But doing the work yourself means managing — and paying for — a staff, a data center, and more. The list of headaches and regulations can be long and the joy that comes from a smaller budget can be fleeting.

Some enterprise architects can win big with the cloud. If your demand spikes for a small amount of time each week, month, or year, spinning up the servers needed to handle the load for just a few minutes or hours can be dramatically cheaper than doing anything in-house. Everyone else is left wondering whether they’ve invested too much or too little in the cloud.

Embracing (or ignoring) the cult of framework

Now the complexity of today’s enterprise stacks, some smart architects have created frameworks to help organize them. The Open Group Architecture Format (TOGAF), for instance, is a strategic framework for building practically everything an enterprise would need. It offers a number of guidelines and best practices including an architecture development method (ADM) and an architecture compliance framework (ACF), among other acronyms. Others approaches, such as the Zachman Framework or the Federal Enterprise Architecture Framework (FEAF), bring their own versions of rules and regulations for building out a stack.

The biggest advantage may be consistency. Once everyone in the organization becomes familiar with the techniques and theories, finding the way around the software becomes easier. The data and the code is (usually) structured so that everything is in a predictable place.

Some people take it too far, however. Instead of just adopting the rules, they join a cult. They read the specs with such thoroughness that every decision must be made following the rules. Woe be it to thee who strays from the path.

But even if everyone buys into the cult of the framework and the office planning meetings are filled with happy rule followers, other problems can creep in. Sometimes teams reject perfectly good open-source code simply because it doesn’t align with their desired architectural framework. Sometimes they refuse to work with vendors who offer good options that, alas, wasn’t developed with the right philosophy.

Adhering to methodology above all

Frameworks can give structure, but they can also give cover for sloppy, lazy, or even malicious behavior. Sometimes teams can drag out decisions because they’re waiting on someone to fill out the right TOGAF form. There’s a fine line between supportive rules and stultifying red tape.

One guy I worked with loved the Agile methodology and he managed to twist it enough so his team was anything but agile. He knew all the meeting rituals and was great at filling his “sprint” with lots of story points for refactoring code that was written just last week. His team never seemed to be moving very fast at rebuilding the credit card checkout method that he was supposed to deliver, but if you look at the graph of Agile points earned each sprint, his team had the greatest velocity in the office.

We need some kind of method for organizing the development workflow. Programmers can argue for days about whether something is agile this or waterfall that. If the project is bigger than one person can handle on a weekend, well, there needs to be some kind of strategy.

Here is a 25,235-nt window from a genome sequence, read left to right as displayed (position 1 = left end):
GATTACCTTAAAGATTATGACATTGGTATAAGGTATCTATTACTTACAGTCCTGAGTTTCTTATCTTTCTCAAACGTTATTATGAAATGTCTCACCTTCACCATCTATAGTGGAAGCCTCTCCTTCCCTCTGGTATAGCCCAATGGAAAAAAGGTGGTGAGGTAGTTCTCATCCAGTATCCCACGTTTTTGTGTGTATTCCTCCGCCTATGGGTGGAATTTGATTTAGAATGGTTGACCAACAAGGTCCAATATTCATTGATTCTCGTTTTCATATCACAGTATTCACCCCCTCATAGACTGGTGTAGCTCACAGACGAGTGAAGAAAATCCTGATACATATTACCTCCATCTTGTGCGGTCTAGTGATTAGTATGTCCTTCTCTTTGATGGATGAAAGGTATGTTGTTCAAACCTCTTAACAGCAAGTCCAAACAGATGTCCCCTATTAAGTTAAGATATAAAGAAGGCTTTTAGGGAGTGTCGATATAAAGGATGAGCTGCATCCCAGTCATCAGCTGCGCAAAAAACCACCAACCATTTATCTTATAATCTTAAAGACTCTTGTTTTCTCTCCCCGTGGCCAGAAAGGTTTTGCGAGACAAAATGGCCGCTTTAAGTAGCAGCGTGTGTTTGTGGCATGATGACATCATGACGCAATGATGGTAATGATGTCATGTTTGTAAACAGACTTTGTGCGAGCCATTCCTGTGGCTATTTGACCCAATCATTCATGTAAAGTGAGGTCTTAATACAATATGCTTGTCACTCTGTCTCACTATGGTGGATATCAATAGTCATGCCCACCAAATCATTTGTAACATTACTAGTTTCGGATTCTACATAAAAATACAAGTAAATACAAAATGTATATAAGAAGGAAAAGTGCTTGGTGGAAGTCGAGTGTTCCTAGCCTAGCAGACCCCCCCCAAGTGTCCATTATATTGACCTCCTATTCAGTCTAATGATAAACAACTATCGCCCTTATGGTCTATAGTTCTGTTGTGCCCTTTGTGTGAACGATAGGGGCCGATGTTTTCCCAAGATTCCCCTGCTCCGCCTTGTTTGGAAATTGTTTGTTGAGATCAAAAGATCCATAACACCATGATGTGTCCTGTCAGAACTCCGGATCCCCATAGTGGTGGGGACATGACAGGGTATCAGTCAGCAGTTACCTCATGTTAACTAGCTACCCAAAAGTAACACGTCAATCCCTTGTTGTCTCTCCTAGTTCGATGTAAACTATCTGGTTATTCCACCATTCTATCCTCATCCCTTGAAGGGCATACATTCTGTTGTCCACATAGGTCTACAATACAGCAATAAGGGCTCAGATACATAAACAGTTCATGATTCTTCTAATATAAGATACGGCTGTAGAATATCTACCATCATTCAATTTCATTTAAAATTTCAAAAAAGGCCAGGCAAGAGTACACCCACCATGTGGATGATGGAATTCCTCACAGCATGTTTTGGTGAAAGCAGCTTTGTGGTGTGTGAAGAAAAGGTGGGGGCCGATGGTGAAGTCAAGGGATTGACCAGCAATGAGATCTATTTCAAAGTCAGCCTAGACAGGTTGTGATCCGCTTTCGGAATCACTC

The problems come when you begin to believe more in the methodology than what your eyes can see. When that happens, clever coders can game the system and earn big prizes even if their code doesn’t do much of anything.

Developers love to latch on to the latest ideas and models for enterprise architecture. Sometimes they’re lucky and the new trend actually fits their needs. Their application is a good example of what drove the trendsetter to come up with the idea in the first place.

But that’s often only partially the case. Use cases may bear resemblance to the application that inspired the trend but only after a bit of hand waving. In the meantime, dev teams are stuck frantically trying to make their code fit the trend. Sometimes huge blocks of perfectly adequate code are tossed away, just because they were written toward some formerly trendy goal.

The problem is that completely ignoring trends can be just as deadly. Sure, your code has stayed true to some original vision using databases, formats, coding standards, and protocols that work just fine, thank you. But if the entire world has gone chasing some trend, then so have all the vendors, tool makers, and potential new hires, too. At some point, trends and fads can become standards and sometimes something even worse: legal compliance requirements.

Enterprise architects can’t win. If they follow the trends, they’re slaves to fads of the mob. But if they ignore them, they can get left behind. All they can do is cautiously try to do the right thing for the organization’s tech stack and the IT pros who must tend to it.

Peter Wayner
Contributing writer

Peter Wayner is the author of more than 16 books on diverse topics, including open source software ("Free for All"), autonomous cars ("Future Ride"), privacy-enhanced computation ("Translucent Databases"), digital transactions ("Digital Cash"), and steganography ("Disappearing Cryptography").